Blog - Embodying Truth
Old Book, Current MessageThursday, January 05, 2012
Of all people, we Christians should prize old books. After all, the most recently written parts of our Bible are nearly 2,000 years old. I’ve just finished reading a book authored 40 years ago by Richard C. Halverson, who pastored churches in Hollywood, California, and in Washington, D.C.
He tells how one of his most active church members came to him to say he was thinking about serving as local school board president. This would mean, the man said, that he would have to give up most of the activities that he had been involved with in the church. Yes he would still be able to attend Sunday morning meetings. But he would have to resign from the church board, the class for unmarrieds, and so on.
Halverson candidly admits his own internal response: "My reaction to this was resentment that a ‘secular’ organization would steal such a devoted young man from the activities of the church. However as I prayed about it, it occurred to me that nothing could be finer than that a committed Christian such as he serve as president of the local school board. Think what it would mean if every school board in the United States would have as its president a truly dedicated Christian!”
In those days the church Halverson was pastoring numbered about 7,000 members. He began asking himself: How many people it would take to do the work required to sustain the programs of the church? The answer astonished him. A mere 365 people—just over five percent—were all that the church really needed for its choirs, Sunday school staff, official boards, and other functions.
This sparked in his mind a process that explains the title of this 40-year-old book: How I Changed My Thinking about the Church.
He began what he calls a ministry of listening. "I devoted several days a week simply to moving from office to office shop to shop and out on the oil leases and large farms which surround the city—just being visible and available. Men became used to my presence where they were putting in their daily work and I was soon able to visit with them on their jobs.”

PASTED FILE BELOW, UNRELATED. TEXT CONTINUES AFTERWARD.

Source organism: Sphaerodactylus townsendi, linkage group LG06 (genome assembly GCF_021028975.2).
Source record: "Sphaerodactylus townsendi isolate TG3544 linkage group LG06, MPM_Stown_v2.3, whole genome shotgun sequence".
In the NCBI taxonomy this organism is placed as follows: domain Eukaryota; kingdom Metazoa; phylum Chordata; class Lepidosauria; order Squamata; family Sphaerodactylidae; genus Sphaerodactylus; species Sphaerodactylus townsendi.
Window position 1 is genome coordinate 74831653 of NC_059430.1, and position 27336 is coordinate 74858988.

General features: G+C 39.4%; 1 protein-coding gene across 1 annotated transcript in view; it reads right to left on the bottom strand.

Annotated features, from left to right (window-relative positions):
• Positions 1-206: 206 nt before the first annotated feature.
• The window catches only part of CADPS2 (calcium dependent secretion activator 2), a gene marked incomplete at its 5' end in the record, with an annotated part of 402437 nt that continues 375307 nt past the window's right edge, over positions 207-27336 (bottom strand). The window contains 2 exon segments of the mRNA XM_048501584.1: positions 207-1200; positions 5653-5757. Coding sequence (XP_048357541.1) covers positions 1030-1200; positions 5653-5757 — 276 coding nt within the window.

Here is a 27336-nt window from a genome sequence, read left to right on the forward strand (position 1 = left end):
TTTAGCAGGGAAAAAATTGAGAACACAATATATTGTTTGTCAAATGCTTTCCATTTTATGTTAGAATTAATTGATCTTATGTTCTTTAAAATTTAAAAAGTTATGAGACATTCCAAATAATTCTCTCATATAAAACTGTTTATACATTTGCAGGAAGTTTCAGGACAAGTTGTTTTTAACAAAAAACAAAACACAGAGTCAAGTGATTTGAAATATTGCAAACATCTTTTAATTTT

Halverson’s change of thinking about the church resulted in several insights we need perhaps even more today than when he wrote them:
"The real work of the church is what is done between Sundays when the church is scattered all over the metropolitan area where it is located—in homes, and schools, and offices, on construction jobs, and marketplaces.”
"... many Christians have become so busy in church work they have not had time to do the work of the church."
"In the minds of many there is absolutely no connection between what occurs in the church on Sunday and what goes on in the community the rest of the week."
"Most of the week the church is not at the address where she worships; she is scattered all over the community, in hundreds of homes, schools, offices and markets, etc.”
"All the programs within the church are for the purpose of enabling the church to do the work of the ministry between Sundays when she is invisible as a congregation.”
Dr. Halverson also served 13 years as Chaplain of the United States Senate, as an associate in the National Prayer Breakfast, and on the Board for World Vision.